Saturday, July 11, 2009

The Double Edged Sword of Reward & Punishment

Under conservatorship and the beneficiary of $180 billion in taxpayer money, AIG is predicted to have negative equity. The bleak picture would normally squelch any suggestion of performance pay, but no. Top management deserves their incentive pay, despite creating pay systems that suboptimize the company. But it doesn't stop there. WaPo reported:

In March 2010, AIG is scheduled to pay more than $200 million in bonuses aimed at retaining executives at AIG Financial Products, the unit whose complex derivative contracts nearly wrecked the insurance giant last fall.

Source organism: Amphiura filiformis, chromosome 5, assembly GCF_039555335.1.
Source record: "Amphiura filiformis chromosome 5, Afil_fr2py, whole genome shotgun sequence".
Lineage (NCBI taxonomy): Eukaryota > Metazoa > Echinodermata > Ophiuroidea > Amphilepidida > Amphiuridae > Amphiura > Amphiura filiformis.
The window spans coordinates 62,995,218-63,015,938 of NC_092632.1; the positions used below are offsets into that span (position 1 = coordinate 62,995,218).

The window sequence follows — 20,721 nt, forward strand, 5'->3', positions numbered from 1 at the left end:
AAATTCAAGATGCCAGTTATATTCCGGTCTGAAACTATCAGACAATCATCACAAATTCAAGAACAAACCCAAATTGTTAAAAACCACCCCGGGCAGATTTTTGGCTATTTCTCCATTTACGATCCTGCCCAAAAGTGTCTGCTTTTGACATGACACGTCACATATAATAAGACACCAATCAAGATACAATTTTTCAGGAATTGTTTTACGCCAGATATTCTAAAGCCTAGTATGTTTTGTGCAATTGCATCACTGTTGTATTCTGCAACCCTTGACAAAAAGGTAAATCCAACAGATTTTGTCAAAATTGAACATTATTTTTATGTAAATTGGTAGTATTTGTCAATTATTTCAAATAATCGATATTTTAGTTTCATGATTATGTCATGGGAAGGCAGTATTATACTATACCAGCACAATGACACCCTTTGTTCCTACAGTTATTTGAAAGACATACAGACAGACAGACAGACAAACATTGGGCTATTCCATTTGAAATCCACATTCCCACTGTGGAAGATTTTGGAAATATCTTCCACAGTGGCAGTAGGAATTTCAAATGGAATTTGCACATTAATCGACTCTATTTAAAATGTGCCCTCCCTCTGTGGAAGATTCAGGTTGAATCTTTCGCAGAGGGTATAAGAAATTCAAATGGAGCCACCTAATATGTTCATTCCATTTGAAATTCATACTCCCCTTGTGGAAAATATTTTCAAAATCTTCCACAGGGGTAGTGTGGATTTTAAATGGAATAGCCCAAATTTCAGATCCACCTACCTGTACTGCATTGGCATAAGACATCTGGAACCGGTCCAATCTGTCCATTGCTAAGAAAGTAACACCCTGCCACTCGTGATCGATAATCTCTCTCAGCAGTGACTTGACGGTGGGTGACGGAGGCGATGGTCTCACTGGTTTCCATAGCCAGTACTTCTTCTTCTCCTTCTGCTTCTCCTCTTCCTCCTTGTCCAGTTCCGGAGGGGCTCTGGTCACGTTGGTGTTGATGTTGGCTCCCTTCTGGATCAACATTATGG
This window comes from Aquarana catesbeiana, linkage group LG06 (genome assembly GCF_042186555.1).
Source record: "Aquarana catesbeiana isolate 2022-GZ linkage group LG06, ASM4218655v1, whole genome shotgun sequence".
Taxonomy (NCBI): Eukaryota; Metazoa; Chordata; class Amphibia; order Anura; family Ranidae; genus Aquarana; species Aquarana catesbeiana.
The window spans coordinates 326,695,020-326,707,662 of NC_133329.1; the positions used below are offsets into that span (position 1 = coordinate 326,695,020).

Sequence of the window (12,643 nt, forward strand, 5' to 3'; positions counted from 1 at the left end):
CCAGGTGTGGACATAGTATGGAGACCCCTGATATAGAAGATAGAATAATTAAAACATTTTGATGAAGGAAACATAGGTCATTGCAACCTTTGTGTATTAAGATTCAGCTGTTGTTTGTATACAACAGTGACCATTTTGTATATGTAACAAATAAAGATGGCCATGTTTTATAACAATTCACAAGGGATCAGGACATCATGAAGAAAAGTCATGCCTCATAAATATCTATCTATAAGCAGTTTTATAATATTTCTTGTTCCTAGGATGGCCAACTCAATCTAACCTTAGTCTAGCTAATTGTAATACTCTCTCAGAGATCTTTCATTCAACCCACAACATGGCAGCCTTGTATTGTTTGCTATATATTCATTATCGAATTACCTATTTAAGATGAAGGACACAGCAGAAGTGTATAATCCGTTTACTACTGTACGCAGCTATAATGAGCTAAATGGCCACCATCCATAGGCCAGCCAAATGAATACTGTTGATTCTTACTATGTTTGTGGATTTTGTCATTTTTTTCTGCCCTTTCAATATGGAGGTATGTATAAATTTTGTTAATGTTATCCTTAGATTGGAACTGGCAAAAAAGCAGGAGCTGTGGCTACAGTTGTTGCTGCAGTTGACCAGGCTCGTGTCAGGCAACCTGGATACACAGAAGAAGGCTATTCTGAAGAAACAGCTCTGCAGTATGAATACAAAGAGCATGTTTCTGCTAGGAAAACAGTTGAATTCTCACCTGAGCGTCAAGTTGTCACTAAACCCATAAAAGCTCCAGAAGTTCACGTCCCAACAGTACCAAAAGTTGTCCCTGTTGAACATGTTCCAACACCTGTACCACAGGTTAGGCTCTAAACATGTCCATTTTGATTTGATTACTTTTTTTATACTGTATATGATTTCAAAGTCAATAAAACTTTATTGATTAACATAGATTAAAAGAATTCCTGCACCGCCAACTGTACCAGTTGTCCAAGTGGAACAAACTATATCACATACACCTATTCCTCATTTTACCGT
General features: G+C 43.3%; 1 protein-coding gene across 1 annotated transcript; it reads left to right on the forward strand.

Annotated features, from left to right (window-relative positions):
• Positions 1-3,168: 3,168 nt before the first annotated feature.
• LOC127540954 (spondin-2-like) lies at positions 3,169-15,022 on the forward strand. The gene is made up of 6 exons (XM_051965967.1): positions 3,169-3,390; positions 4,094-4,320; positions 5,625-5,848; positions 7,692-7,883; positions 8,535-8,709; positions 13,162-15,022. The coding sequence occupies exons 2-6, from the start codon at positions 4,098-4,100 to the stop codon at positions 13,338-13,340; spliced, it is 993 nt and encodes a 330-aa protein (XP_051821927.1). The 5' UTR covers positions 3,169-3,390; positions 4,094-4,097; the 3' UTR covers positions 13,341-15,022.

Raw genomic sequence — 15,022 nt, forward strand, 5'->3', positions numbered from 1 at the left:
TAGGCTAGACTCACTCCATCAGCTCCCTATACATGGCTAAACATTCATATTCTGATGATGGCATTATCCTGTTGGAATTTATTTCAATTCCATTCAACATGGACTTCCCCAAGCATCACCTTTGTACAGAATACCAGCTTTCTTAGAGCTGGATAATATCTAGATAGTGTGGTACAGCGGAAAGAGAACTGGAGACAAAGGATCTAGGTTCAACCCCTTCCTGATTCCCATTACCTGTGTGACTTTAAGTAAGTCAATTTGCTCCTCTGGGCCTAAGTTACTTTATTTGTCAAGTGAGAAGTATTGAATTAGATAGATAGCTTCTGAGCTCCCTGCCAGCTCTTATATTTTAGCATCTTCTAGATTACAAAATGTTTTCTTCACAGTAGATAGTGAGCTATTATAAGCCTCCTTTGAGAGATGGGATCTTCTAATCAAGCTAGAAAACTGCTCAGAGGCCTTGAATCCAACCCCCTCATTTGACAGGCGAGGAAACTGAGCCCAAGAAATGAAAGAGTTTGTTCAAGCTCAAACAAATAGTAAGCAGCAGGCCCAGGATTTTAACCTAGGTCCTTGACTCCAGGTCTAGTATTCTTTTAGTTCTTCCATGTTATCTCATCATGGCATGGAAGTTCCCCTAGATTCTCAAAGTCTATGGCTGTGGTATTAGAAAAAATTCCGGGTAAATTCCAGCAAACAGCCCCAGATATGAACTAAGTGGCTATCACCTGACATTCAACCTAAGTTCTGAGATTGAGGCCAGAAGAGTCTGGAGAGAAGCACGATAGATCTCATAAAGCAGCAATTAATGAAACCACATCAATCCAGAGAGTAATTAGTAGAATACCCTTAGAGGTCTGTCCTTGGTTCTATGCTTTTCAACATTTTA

American leaders love to tamper with people's pay, repeatedly pressing the pedal on the fifth or six greatest workplace motivator. Their insistence on bribing people like rats has predictable results. When extrinsically trained employees push on the bar and no bonus checks appear, it's a shock. They feel punished. Some play payback.

What happens if AIG's derivatives traders don't get bonus money?

They could abandon the firm. Company executives have warned that a wholesale loss of expertise could endanger taxpayers' investment in AIG.

AIG Chairman Edward M. Liddy, in testimony to Congress earlier this year, warned that the deals at Financial Products could still "cause irreparable damage."

Bribes and punishment work both ways. Live by the extrinsic motivator, die by the extrinsic motivator. Note: Pay for performance is President Obama's solution for the ills of health care and education. Expect them to work as well as they did on Wall Street. There will more suboptimization at the peril of the greater system.

No comments: